ADA — Robert Thomas is proof positive that athletic ability and options go hand-in-hand.
A four-sport start at Sulphur, Thomas came out of high school with offers to play both professional baseball and college football, and after weighing both, he listened to a scout from the Detroit Tigers. He turned down a chance to go to Southeastern Oklahoma University on a football scholarship and instead opted for a potentially lucrative baseball career.
“Going into my senior year (at Sulphur), I had my mind made up that I was going to play (college) football,” Thomas recalled. “I had a lot of D-1 schools calling me my junior year, then I had some injury issues, and the recruiting process didn’t go that well my senior year.
“I signed with Southeastern, then a scout from the Detroit Tigers called me and asked if I would play (baseball) if I got drafted late,” he added. “I told them I would only play baseball if I got my school paid for it it didn’t work out, and they wouldn’t do that. He told me if I went to a (junior college) and worked on some things I could be drafted in the first round.”
Thomas took the scout’s advice and went to Cowley County Junior College in Kansas, where he had two productive years. He also spent the summers before his freshman and sophomore years as the center fielder for the Ada American Legion baseball team, helping the Post 72 Braves to the state tournament in both 2008 and 2009.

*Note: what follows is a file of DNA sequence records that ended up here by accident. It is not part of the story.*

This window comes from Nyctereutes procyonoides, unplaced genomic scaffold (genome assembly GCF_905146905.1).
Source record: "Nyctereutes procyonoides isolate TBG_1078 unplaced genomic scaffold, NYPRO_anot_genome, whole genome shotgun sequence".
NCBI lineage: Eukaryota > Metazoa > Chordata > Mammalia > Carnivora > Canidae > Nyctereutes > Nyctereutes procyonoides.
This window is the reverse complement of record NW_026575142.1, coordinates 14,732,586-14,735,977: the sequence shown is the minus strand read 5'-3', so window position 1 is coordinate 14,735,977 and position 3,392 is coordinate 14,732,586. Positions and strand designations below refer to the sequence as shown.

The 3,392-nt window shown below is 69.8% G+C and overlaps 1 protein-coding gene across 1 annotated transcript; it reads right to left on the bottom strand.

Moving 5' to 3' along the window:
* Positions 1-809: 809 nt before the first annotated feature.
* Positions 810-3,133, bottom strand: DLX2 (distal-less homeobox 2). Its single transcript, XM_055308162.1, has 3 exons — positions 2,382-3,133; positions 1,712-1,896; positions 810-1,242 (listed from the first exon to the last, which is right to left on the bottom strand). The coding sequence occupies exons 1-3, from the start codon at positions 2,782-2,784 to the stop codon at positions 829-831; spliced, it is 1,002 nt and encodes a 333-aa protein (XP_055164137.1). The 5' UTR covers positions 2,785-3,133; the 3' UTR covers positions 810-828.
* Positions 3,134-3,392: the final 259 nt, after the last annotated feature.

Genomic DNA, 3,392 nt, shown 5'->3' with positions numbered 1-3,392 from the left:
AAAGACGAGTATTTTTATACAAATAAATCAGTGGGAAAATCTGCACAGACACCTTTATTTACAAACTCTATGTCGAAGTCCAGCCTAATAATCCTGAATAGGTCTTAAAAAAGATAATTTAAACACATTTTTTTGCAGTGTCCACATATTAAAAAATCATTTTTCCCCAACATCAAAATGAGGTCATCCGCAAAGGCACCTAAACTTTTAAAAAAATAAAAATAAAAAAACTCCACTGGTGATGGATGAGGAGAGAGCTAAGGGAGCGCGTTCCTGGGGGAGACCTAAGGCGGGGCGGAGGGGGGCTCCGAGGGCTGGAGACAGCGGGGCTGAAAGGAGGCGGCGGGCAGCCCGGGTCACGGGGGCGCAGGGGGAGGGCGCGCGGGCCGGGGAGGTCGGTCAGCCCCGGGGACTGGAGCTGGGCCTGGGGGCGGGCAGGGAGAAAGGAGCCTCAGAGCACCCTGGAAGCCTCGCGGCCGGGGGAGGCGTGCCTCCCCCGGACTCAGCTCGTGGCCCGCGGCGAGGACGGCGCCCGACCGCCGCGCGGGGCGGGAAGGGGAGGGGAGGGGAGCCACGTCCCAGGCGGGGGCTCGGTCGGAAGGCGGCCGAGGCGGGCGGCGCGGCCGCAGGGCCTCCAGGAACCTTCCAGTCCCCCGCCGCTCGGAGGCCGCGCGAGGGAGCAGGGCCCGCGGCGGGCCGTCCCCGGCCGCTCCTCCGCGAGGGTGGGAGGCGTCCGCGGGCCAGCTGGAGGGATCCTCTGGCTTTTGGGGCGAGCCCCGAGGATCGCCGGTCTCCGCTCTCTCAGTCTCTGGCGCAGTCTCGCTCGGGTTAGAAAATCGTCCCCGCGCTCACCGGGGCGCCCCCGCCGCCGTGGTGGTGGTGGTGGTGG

But last fall, fate intervened, and Thomas saw his athletic career take another U-turn.
“I happened to get a weekend off and came down for the ECU-UCO (football) game, because the father of a friend of mine (Hunter Marcum, who played Legion ball with Thomas the past two seasons) was getting an award,” Thomas recalled. “I could see the kind of program they were trying to build at ECU. If there was that much positive around a team that was winless, I could only imagine how much excitement there would be if this team ever started winning.”
Impressed by what he saw from a Tiger squad that was nearing the end of an 0-11 season, Thomas called ECU head coach Tim McCarty after the game and told him he would like to come to Ada to play football. And the rest, as they say, is — or at least could be — history.